For Syrian refugees in Domiz, Kurdish is one of few comforts

Amid the small stores and shisha cafes of Domiz, the Kurdish language thrives

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In a restaurant at the heart of Domiz refugee camp in Iraqi Kurdistan, Ahmad Jasm sits quietly at a plastic table while two other customers argue about the Syrian conflict.

“When is your country going to come and help us get rid of Assad?” a man asks me when he finds out I am British.

“Better Assad than al-Nusra,” says his friend before I can answer.

Jasm does not express a preference for Syrian President Basher al-Assad’s regime or al-Nusra – the al-Qaeda-affiliated Islamist militia that controls parts of northern Syria – but looks intently at us as the waiter brings over our food.

He eventually rises from his chair and sits down at our table, saying he has a story to tell.

Jasm made his living making cultural programs for Syrian TV until the conflict began. As life in Damascus became intolerable, he headed north to the Kurdish areas of Syria, where there was no fighting but no work either. He crossed the border and arrived in Domiz in early October.

The situation [in SYRIA] is that there’s no electricity, no water, and whatever needs for day-to-day life aren’t there. People who don’t have money can’t buy what they need, which is why they’re coming here,” he says.

The situation in northern Syria contrasts with Domiz, where a camp economy has quickly evolved. The streets are lined with small stores, barbershops, shisha cafes and restaurants. In the past few weeks, there have even been two weddings.

Leila Khalil left for Domiz 18 months ago from Damascus. She says that while she could go back to the Kurdish areas of Syria, the lack of work means that it makes more sense to stay in the camp, where she runs a small grocery store.

“We came because of the economy. There’s nothing in the Kurdish areas of Syria,” she says.

Another camp resident, Mohammed, stands outside a concrete workshop. Inside, two women are making clothes on sewing machines. A teacher at home in Damascus, Mohammed now trains women in the camp as tailors.

“I’ve had five groups of 15 women; once the group learns how to do it, I move on to another one,” he says, as both of his students recoil from the camera.

“The idea is that once they have these skills, they can go into the cities and get work.”

When we meet Waleed Ibrahim he is standing outside his house on the main street that cuts through the sprawling camp, clutching a plastic-bound business textbook and wearing a smart black shirt and trousers.

He ushers us through the door and into a small yard. His youngest son is sitting on the concrete floor watching cartoons as his father motions for us to sit, and offers us coffee.

A civil servant, Ibrahim stayed on in Damascus for two months after his family left for Iraqi Kurdistan two years ago, but when his house was destroyed in an air strike, he followed them to Domiz. He built this house, he says proudly, with his bare hands.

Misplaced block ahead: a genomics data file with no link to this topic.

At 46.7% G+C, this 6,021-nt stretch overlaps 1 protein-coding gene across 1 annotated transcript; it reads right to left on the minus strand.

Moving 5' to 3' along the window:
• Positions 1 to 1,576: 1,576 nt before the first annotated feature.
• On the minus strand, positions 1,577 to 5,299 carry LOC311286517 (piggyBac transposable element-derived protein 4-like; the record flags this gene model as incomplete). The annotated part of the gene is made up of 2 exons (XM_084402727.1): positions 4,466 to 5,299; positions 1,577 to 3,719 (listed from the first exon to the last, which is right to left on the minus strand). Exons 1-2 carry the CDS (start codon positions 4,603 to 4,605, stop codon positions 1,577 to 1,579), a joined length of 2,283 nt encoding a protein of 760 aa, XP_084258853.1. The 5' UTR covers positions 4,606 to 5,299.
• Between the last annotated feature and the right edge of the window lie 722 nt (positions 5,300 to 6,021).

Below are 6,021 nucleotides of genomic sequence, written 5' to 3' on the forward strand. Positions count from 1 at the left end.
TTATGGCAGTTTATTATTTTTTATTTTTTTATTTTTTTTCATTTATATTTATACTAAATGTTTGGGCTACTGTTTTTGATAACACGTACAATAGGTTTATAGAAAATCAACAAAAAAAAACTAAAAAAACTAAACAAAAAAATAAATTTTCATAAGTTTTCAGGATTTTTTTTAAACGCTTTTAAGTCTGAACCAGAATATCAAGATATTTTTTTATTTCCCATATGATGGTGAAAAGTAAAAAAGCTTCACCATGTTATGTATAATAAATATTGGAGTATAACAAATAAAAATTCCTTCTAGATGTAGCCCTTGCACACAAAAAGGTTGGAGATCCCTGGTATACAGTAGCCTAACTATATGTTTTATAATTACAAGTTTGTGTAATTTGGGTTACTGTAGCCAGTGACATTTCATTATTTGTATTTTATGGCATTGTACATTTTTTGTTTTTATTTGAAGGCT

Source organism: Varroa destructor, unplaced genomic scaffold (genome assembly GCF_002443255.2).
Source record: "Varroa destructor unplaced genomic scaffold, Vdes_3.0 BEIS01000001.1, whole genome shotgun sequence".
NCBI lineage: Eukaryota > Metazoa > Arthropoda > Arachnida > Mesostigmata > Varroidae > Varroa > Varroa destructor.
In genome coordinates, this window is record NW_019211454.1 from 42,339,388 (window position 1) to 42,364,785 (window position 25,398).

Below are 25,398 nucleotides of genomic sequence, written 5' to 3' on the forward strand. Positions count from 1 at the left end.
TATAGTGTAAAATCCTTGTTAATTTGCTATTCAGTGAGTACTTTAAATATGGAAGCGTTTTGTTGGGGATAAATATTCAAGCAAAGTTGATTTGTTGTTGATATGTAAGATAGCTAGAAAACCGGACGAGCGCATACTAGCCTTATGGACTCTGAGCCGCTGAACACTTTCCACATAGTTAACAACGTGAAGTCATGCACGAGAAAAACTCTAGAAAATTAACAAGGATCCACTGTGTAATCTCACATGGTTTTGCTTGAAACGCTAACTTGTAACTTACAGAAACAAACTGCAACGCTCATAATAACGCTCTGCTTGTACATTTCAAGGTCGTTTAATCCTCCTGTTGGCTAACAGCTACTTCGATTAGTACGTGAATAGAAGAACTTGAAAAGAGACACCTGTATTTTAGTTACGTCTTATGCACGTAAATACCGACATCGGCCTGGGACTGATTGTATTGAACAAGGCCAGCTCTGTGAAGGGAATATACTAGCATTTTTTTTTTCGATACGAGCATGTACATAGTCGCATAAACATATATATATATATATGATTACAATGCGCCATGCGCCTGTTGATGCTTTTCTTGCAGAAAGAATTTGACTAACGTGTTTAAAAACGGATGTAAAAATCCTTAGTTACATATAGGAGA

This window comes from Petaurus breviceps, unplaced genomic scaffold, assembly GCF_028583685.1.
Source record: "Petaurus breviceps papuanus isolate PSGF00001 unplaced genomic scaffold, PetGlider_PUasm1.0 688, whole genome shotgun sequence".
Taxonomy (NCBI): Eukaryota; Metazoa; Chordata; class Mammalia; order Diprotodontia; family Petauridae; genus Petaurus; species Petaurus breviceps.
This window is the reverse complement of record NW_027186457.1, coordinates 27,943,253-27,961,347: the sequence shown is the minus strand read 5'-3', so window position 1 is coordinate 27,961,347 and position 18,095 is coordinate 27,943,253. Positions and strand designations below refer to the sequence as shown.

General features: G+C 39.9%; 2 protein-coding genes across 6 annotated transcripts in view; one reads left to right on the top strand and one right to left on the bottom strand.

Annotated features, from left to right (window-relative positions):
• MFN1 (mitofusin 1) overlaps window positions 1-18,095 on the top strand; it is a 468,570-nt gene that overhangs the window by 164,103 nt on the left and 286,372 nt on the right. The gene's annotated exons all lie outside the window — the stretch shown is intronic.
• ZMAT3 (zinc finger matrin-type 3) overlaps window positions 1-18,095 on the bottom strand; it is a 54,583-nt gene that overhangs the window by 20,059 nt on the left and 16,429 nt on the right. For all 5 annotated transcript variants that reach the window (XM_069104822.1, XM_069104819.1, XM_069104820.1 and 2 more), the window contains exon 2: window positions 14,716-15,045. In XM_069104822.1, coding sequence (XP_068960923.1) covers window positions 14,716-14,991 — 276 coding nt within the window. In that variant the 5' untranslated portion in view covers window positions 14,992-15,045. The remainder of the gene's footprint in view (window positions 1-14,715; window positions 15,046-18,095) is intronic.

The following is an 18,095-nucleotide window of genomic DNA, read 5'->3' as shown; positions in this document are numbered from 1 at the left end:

His wife works for a non-governmental organization in the camp, making tea and coffee, and she supports the family despite suffering from a muscular disease.

In the past, the family had been able to afford to send her to Jordan and Lebanon for treatment, but now they have no access to either care or medicine.

“In Damascus our situation was very good, but now we don’t have anything. I can deal with it, but it breaks my heart to see this happening to my children. They have no future,” says Ibrahim, as his eldest son brings us thick black coffee.

Ibrahim bears no nostalgia for the days of Assad, when the Kurdish language was all but banned in Damascus and there were no Kurdish schools for his children.

The family all have Arabic names, a legacy of the Syrian government’s refusal to allow the registration of children with Kurdish names.

If Domiz has provided them with anything, it is the freedom not to have to hide their ethnicity.

“Now we speak Kurdish outside openly. We don’t need to hide the fact that we’re Kurdish. So [in that respect] we’re comfortable here,” Ibrahim says.

They are also relatively comfortable in their house, made from concrete and including more than one room.

Many of the refugees who arrived at the camp when the border first opened with Iraqi Kurdistan are in a similar situation. A concrete shack may not be much, but it is at least protection from the elements.

For camp resident Qahraman, a father of four who arrived in Domiz a year ago, life is far harder. On the outskirts of the camp, he has managed to lash together U.N. plastic sheeting around a metal frame, and found enough blankets to keep the family warm for the time being.

He explains that it is impossible to get help building a more permanent home because his tent is outside the official perimeter of the camp.

Domiz - designed for just 32,000, but now home to 45,000 or more - is well over capacity, so more and more families have a similar problem, he says.

As we drink tea sitting on the floor of his tent, I ask Qahraman what his expectations are for his country, when he believes they will be able to return, and whether the situation for Kurds will improve in a post-Assad Syria. He shakes his head.

“I don’t know. We’re not thinking about what will happen in Syria. How can we? What I’m worried about is what will happen when the rain comes, whether my roof will blow off like last year. We’re just thinking about tomorrow,” he says.

A girl reads her school book in Domiz camp. UNICEF and UNHCR have employed Syrian teachers from inside the camps to provide education to refugee children.
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